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5.2 Second standing harmonics

Recently, Nakariakov et al. (2004bJump To The Next Citation Point) modelled the evolution of a coronal loop in response to an impulsive energy release and demonstrated that the second standing acoustic harmonics appears as a natural response of the loop to an impulsive energy deposition. Modelling the loop as a 1D hydrodynamic system with nonlinearity, radiative damping, thermal conduction and accounting for possible chromospheric up and down flows, it was demonstrated that the second harmonics is a common feature of the loop evolution. Figure 15View Image shows typical time curves of the density and temperature at the loop apex. The quasi-periodic behaviour is clearly seen in the apex density curve, which is consistent with the mode structure
( ) ( ) 2pCs- 2p- Vx(s,t) = A cos L t sin L s , (50) Ar0 (2pCs ) (2p ) r(s, t) = - ---- sin -----t cos ---s , (51) Cs L L
where A is the wave amplitude. (The paper of Nakariakov et al., 2004bJump To The Next Citation Point, contains a misprint, the factor of two is missing from Equations (3) and (4)). The density perturbations have a maximum near the loop apex, while longitudinal velocity perturbations have there a node.
View Image

Figure 15: A typical response of a 1D loop to the flaring heat deposition near the apex. The density curve demonstrates pronounced quasi-periodic pulsations associated with the second standing acoustic harmonics.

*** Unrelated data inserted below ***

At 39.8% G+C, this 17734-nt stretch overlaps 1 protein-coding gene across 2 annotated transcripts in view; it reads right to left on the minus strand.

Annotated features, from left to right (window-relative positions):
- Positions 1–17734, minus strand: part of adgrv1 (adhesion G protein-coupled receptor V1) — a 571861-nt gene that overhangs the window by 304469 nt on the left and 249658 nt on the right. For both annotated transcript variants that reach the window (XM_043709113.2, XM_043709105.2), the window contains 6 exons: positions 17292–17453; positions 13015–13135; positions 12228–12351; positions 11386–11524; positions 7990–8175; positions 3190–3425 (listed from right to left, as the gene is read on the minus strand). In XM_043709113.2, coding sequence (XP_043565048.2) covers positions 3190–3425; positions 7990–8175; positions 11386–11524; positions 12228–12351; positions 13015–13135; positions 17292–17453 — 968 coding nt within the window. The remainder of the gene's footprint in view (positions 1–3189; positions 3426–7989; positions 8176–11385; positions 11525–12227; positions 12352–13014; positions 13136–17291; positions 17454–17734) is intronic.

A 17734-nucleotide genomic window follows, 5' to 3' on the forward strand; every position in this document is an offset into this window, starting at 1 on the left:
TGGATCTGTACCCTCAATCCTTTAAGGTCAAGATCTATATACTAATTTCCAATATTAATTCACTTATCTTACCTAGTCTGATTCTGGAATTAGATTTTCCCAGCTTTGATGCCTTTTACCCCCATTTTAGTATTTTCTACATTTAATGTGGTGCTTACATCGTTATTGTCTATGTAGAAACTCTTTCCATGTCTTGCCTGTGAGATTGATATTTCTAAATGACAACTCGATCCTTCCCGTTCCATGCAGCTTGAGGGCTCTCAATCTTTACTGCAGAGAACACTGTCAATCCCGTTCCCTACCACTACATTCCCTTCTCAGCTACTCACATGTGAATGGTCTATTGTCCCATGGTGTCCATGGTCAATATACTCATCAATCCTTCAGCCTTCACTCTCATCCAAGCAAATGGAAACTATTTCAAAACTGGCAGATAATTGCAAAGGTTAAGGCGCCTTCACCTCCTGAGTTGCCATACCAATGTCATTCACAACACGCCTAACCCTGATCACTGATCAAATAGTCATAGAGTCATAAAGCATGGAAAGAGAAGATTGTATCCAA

The second standing acoustic mode may be responsible for quasi-periodic pulsation with periods in the range 10 -300 s which are often observed in flare light curves in radio and X-ray bands. The SUMER oscillations mentioned above are likely to be associated with some other excitation mechanism, as only a small fraction of SUMER oscillations are observed in association with solar flares (Wang et al., 2003a). Traditionally, the acoustic wave interpretation has been excluded as the waves of these periodicities were supposed to be highly dissipative in the hot plasma of flaring loops. However, the numerical simulations performed by Nakariakov et al. (2004b), as well as the recently gained abundant observational evidence of the presence of acoustic waves in the solar corona, suggest that the observed periodicities can be associated with this mode. The decayless character of these oscillations may be explained in terms of auto-oscillations: By the competition of the oscillation energy losing by dissipation and the energy deposition to the oscillation, e.g., through thermal over-stability.


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